proud to have had an important
part in what he calls this great
educational project.

Certificates
Of Eligibility
Now Ready
Rules of Participation
In Activities Given
Certificates of Eligibility, those
essential permits necessary for
students wishing to take part in
extra-curricular activities, ay
now be picked up at the Office of
Student Affairs in Rm. 2, Uni-
versity Hall.
Rules governing the issuance of
eligibility certificates are substan-
tially the same during the fall
semester. The only major change
concerns students who have been
excused from gymnasium work be-
cause of physical incapacity who
must secure special permission
from the Committee on Student
Affairs before eligibility certifi-
cates will be issued.
All other students above the
rank of Freshman may secure the
certificates if they have earned at
least a C average during the pre-
vious semester. Complete rules
cncerning second semester Fresh-
men and other special cases will
be printed in full in the Daily
Official Bulletin.
The Office of Student Affairs
asks that students present an of-
ficial report of grades when ap-
plying for the certificates. How-
ever, if grade reports or blueprints
have been mislaid certificates will
be issued to students who sign a
special form which is available in
the Office of Student Affais.
Ask Approval
Of Constitution
Academic Freedom
GroupWill Convene
A newly-drafted constitution
for the Michigan Academic Free-
dom Committee will be submitted
for ratification before the group's
second statewide conference Oct.
11 at Lane Hall.
The young organization, estab-
lished last May, will bring to-
gether delegates from campuses,
trade unions, veterans organiza-
tions and religious groups
throughout the state. It seeks to
clarify and integrate the activities
of the various bodies so as to pro-
vide concerted action to meet
common threats to academic free-
dom.
Write Constitution
A 12-man executive board,
elected at the May meeting has
worked on the constitution this
past summer and, as commis-
sioned by the convention, will
submit the document before a
second general meeting. The
group includes Prof. John L.
Brumm, recently retired chair-
man of the journalism depart-
ment, Prof. Preston Slosson of
the history department and Uni-
versity students Lorne Cook and
Morton Rosenthal.
AYD Reinstatement
In line with its credo. the or-

Mark
Five of Units
To Be Used
In Fall Term
More Facilities Still
Needed,_Officials Say
The multi-million dollar Uni-
versity expansion program de-
signed to provide nine additional
buildings, has reached the half-
way mark.
Five of the new units are being
used for the first time this sem-
ester, while the remaining build-
ings are being rushed to comple-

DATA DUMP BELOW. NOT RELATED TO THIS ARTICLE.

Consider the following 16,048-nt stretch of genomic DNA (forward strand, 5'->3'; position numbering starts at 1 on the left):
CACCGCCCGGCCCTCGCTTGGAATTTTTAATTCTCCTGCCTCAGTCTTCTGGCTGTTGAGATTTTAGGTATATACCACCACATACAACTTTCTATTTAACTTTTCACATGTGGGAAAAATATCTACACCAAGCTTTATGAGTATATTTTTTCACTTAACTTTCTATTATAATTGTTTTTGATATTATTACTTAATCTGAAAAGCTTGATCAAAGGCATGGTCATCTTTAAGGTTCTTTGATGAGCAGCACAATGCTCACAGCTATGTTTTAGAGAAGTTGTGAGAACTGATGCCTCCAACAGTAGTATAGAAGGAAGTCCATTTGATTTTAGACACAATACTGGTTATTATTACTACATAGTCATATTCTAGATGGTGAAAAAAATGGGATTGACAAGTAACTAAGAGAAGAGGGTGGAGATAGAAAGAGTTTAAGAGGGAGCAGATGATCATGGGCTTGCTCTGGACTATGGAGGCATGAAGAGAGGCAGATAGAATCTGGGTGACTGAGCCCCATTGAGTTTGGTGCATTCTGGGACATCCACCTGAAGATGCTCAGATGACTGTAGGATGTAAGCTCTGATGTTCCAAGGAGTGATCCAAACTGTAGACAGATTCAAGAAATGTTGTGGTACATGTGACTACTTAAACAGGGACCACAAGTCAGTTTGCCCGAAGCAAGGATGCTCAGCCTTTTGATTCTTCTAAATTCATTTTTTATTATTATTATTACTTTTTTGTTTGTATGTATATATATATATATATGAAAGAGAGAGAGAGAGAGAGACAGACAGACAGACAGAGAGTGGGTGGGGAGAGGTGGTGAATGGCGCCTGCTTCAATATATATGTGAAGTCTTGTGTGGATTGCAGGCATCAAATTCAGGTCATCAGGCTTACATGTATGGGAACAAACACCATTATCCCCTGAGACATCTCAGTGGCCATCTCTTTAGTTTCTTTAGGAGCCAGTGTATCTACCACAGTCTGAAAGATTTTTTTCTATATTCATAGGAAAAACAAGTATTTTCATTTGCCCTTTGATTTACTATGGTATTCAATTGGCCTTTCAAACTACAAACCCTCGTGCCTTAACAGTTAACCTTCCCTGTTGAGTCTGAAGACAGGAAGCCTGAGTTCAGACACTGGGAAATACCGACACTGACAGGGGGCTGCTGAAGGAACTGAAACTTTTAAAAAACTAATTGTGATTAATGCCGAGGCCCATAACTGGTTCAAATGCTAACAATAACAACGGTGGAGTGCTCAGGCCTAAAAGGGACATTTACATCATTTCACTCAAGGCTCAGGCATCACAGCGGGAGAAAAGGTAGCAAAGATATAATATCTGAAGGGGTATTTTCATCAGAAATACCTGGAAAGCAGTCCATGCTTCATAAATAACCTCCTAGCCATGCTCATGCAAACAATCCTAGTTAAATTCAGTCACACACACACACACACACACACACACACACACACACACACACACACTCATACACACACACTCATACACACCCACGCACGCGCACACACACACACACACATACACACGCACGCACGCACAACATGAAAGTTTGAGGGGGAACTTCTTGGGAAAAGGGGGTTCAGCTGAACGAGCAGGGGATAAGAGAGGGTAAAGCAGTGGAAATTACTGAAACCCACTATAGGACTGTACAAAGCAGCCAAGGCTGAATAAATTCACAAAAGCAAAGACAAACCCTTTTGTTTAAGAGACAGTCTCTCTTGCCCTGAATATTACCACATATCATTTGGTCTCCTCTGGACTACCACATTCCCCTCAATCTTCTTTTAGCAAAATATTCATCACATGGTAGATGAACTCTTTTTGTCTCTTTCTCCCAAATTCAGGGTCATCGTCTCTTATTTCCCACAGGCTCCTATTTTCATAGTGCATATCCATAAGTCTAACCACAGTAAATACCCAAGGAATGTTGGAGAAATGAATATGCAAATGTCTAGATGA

tion. However, University author-
ities have pointed out that physi-
cal facilities will still be inad?-
quate for the swollen enrollment
even when the entire construe-
tion program is completed.
University enrollment is expe -
ted to level off at 18,000 in the
next few years, but the completed
construction program. will find
Michigan with a physical plant
normally adequate for only12,500.
The giant 'expansion program
met with frequent setbacks
Several times labor trouble
stalled construction work for a
few days. And during last
spring's phone strike the al-
leged employment of "sca"
labor by~ the University threat-
ened to halt construction work
completely when building trades
workers discussed walking off
the job in protest.
For a time the entire construc-
tion program seemed stalemated
when an economy drive in the
state legislature threatened to
drastically limit scholastic build-
ing funds. However, after lengthy
debate the legislature appropri-
ated sufficient funds to continue
with the program. One of the
proposed units, a maternity hos-
pital, had to be abd
lack of funds.
With the question of funds
removed, during the spring sem-
ester work went ahead on all
units of the expansion program.
Housing was given top priority
and as a result the University
Terrace Apartments for married
students has been completed
while the addition to the East
Quadrangle of men's residences
is slated for full occupancy next
month.
Other units complete or nearing
completion include the East Engi-
neering addition which is finished,
the food service building which
will be ready in the fall and a por-
tion of the new Business Adminis-
tration building which is current-
ly being used for classes.
Slated for completion by next
semester are the Chemistry addi-
tion and another portion of the
Business Administration building.
However, the giant General Serv-
ice Building will not be ready until
next summer. No dates have been
set for completion of the new wo-
mens' dormitory and the Hospital
Storage Building.
Singers Plan

Fall Program
The Varsity Men's Glee Club,
composed of students from all
University colleges, has made
plans for the first season of full-
scale, peacetime activities in six
years, this fall.
In addition to a number of con-
certs planned for Michigan cities,
the club will make a short mid-
western trip and a ten-day spring
tour through the East, including
concerts in New York, Philadel-
phia and Washington.
Organized in 1859 as the Michi-
gan Mandolin and Glee Club, the
organization has a longer history
than any other collegiate vocal
group in the country.
With their traditional responsi-
bility of preserving Michigan's
college songs, the club has toured
the country from coast to coast
and has sung in most of the
major cities.
Insurance Open

GENERAL SERVICE BUILDING

. . y

NEW WOMENS' DORMITORY

FROM

ANGELL

HALL:

Statewide Sho us To Be Aired
By cU'Broadcasting Service

Prof. Bromage Assists
New Jersey Convention
Prof. Arthur W. Bromage, of
the political science department,
spent the summer in the East as-
sisting the New Jersey Constitu-
tional Convention draft a new state
constitution.

The University Broadcasting
Service will present programs
during the 1947-48 school year
over stations scattered through-
out the entire state, Prof. Waldo
Abbot, director of the Broadcast-
ing Service, announced this week.
The stations to receive the
broadcasts from University sta-
tion WUOM are WJR, Detroit;

Frequency modulation will be
introduced here about the first of
next year when it is anticipated
the University FM station WUOM
will go into operation.
The programs which have been
heard during the summer over
WPAG from 5:45 to 6 p.m. will be
changed from 4 to 4:15 p.m., in-
asmuch as WPAG is a sun-up to
sun-down station.

ORATORICAL ASSOCIATION SERIES:
Lectures Will Open with Debate on Russia

Opening with a wide-open de-
bate on "Can Russia Be Part of

Kremlin and the People," "USSR"
and "Duranty Reports Russia."

theatre will be given by Jane
Cowl, Nov. 25. Dramatic scenes

will be discussed by John Mason
BnumafCnentp Mitnr f -